Next, when you feel ready start to focus on your breathing.  Notice the rise and fall in your body.  Where do you notice it?  In the stomach?  Diaphragm? Chest? Shoulders?  Notice the rhythm of the breath.  Are they long? Short? Shallow? Deep?  Don’t think about it, just notice.  After a short while you can count the breaths, I found this really helped me to focus.   Count one on the inhale and 2 on the exhale etc right up to ten.  When you reach ten, start back at one and continue in this way.  Allow thoughts to come and go.  If you get distracted, come back to the breath and pick up on the number you left off on.

Next, completely let go off any focus.  If your mind wants to think, let it think.  If your mind wants to be busy, let it be busy.  Don’t try to control anything.  After a few moments bring the attention back to the body.  

Notice the physical sensations, the contact your body has with the chair or floor.  The soles of your feet on the floor.  Your arms and hands resting on your legs or lap.  Notice the sounds.  Bring yourself back into your immediate environment. Gently open your eyes, have a stretch and relax.  Take a minute to appreciate how good it feels.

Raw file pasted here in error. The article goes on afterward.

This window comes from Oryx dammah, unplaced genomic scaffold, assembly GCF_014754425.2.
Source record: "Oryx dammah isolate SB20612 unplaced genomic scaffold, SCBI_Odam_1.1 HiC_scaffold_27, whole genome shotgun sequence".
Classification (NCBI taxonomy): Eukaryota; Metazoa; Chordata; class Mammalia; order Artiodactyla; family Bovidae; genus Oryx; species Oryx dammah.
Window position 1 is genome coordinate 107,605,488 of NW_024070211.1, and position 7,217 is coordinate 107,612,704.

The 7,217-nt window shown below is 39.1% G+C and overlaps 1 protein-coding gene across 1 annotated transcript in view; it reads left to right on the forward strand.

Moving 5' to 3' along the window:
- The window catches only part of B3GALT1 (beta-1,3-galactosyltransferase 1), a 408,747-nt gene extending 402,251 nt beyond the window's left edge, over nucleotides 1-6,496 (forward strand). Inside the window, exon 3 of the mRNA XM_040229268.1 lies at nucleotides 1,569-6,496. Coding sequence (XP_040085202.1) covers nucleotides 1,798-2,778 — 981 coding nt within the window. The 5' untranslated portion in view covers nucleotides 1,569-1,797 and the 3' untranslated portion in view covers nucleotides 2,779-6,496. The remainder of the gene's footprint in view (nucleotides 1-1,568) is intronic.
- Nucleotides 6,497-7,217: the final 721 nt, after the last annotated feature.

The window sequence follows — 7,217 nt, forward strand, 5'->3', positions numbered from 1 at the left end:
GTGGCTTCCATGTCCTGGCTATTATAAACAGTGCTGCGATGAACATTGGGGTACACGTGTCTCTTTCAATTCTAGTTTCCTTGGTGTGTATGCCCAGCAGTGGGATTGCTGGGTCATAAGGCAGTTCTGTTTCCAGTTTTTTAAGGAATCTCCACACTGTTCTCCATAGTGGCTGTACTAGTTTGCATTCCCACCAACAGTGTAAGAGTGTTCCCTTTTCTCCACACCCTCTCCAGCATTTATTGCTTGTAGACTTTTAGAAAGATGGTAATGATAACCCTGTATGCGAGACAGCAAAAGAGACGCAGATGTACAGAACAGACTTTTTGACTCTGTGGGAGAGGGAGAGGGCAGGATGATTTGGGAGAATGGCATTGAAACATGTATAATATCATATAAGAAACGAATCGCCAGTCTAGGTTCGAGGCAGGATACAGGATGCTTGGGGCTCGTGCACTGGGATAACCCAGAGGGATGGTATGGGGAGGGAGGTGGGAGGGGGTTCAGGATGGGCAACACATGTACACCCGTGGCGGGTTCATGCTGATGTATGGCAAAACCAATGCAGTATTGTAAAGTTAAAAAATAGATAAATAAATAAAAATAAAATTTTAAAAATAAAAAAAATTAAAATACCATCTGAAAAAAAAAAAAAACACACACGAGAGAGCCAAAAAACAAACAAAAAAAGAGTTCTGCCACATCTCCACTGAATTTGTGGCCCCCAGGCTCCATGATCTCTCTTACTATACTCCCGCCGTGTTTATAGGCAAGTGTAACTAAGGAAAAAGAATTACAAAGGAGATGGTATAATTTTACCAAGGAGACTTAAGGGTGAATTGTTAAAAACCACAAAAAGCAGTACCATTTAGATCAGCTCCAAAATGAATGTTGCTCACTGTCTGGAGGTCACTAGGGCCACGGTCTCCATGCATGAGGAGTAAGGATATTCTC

Remember at this stage it is still very common for you to be having a lot of thoughts.  This is normal, just remember the moment you realise that you are distracted, just to bring your awareness back to the body or breath.  It gets easier with practise. 

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10 thoughts on “A Good All-rounder 

  1. oxygen4thejourney says:

    Fantastic post! I’ve done a few guided meditations through an app called calm and it has background sounds like a fire place, water, beach etc. I will look into headspace. Your post is very helpful. I think when the mind begins ticking throughout the meditation it’s important not to get too angry with yourself, as you mentioned… Let it happen and then get back to it again. 😊

    Liked by 1 person

  2. shopgirlanonymous says:

    I’ve struggled to meditate since I was 12 or 13…that’s pushing two decades. Still i cannot ever clear my mind, I become distracted in the efforts of trying to push away my distractions. I’ve had several teachers through the years as well..I wish it wasn’t such a stressful process for me. Thank you for this though, I’m going to try to use some of your wise words next I try.

    Liked by 1 person